“Miami in Miami” Course Transforms Students Into Tourists

Students Nathalie Sandin, Kassandra Casanova-Luna, Naullila Soares, Victoria Smith and Mara Vukovic at Vizcaya. Courtesy of John Bailly.

Joy Serrano/Contributing Writer

What does it mean to be from the 305? Starting this Fall, FIU Honors College students have a chance to find out. 

The FIU Honors College will provide a new course offering titled “Miami in Miami” which will explore  the “historical, social, and cultural” identity of Miami, according to Honors College professor John Bailly’s “Miami in Miami” syllabus.

A French–American artist born in the United Kingdom, professor Bailly has been a Faculty Fellow of the Honors College at Florida International University since 2004.

“Culture is a way to understand people, and it’s something that we’re definitely approaching in a new way. I want students to be able to look for and identify an authentic cultural manifestation,” said Bailly, noting that his background in art and experience as a traveler give his approach to teaching a new cultural dimension, with an emphasis on human connection and artistic appreciation. 

Professor Bailly’s classes explore the intersection of art, history, and culture, and the controversies surrounding these. He teaches courses  like “Art Society Conflict” and “Poetry Art Community”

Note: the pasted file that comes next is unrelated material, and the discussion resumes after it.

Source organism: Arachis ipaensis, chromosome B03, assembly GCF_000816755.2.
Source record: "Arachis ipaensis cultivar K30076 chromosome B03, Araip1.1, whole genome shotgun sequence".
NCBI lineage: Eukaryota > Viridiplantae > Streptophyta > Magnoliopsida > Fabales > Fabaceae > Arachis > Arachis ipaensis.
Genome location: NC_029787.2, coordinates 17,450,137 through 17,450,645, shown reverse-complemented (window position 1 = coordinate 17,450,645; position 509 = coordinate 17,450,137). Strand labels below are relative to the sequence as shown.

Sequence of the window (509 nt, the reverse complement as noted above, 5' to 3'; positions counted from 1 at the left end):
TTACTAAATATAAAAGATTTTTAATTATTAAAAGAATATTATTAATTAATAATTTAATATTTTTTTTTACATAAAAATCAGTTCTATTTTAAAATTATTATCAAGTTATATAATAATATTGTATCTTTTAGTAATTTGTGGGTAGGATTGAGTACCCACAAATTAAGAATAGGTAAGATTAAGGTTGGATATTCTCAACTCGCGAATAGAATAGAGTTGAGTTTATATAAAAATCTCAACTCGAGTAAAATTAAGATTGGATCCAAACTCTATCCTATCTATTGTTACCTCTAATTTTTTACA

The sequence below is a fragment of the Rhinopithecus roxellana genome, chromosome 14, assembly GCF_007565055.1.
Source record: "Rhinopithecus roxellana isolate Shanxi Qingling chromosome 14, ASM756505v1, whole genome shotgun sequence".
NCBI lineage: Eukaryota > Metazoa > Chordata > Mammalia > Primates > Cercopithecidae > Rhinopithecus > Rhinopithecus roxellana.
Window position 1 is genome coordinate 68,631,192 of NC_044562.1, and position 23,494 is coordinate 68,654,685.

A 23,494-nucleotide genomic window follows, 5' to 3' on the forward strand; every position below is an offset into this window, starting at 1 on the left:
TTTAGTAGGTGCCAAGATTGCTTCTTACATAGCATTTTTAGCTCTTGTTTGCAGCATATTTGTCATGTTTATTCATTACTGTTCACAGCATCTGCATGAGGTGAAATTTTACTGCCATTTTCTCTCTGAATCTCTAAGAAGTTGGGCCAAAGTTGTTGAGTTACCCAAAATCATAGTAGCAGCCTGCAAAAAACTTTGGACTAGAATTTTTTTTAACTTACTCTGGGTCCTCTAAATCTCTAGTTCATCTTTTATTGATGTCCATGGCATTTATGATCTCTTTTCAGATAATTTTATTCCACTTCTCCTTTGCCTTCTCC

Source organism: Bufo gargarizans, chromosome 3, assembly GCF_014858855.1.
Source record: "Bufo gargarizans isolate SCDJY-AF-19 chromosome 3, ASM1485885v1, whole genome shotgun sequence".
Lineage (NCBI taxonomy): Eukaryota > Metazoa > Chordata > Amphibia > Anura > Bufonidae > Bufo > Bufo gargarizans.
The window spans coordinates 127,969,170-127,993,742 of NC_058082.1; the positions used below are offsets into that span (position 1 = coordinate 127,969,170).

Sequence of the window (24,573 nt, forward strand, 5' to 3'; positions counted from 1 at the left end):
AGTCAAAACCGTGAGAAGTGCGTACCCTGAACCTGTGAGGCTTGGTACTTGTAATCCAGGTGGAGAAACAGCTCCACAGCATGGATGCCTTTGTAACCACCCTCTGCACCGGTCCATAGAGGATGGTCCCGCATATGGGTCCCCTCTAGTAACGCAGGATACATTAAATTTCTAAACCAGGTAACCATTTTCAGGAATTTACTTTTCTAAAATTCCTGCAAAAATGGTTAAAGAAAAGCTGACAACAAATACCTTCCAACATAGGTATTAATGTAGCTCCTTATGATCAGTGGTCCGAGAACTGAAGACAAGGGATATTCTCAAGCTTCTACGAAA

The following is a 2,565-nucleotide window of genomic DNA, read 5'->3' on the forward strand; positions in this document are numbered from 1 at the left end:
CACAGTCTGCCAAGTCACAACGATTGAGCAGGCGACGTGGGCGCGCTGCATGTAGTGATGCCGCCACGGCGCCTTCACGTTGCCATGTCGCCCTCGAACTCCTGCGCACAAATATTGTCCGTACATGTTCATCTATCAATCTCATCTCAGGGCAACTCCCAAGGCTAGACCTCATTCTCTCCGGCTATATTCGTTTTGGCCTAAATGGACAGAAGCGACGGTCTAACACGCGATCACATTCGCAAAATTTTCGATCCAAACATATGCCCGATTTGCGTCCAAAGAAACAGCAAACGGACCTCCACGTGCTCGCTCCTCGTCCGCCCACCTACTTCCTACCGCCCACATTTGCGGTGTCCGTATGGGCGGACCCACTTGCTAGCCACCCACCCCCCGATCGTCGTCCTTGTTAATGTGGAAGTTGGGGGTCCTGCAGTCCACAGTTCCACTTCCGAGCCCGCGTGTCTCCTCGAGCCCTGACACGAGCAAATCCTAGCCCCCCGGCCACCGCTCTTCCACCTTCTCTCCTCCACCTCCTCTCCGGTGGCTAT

The class’s structure mirrors that of other classes taught by professor Bailly, where students go on frequent excursions to places relevant to course content.

Excursions will include a tour of Vizcaya Museum and Gardens and Vizcaya Village in Coconut Grove, the former winter home of businessman James Deering, of the Deering McCormick-International Harvester fortune in the early 1900s. However, the mansion and gardens are better known to Miami residents as a popular Quinceañera photo-op location, which emphasizes the multicultural aspect of Miami.

“Each excursion is different,” said Bailly. “When we go to the Everglades, we’re experiencing the natural world that we live in. When we go to Vizcaya, we see European culture arriving on the continent. When we go to the Deering Estate, we see Paleo-Indian fossils,” said Bailly. “All of these in combination lead to the experience of a unique, authentic Miami.”

For assignment credit, the class steers away from the traditional essay format, and students will instead write thoughtful reflections about their visits in the Miami as Text blog, using images to convey their thoughts and reactions to their class trips. 

Students will also visit the Wynwood art district, Downtown Miami, the HistoryMiami Museum, as well as elements of the “day-to-day” culture of Miami, like the Miami Metrorail and the Little Haiti Cultural Complex and surrounding neighborhoods.

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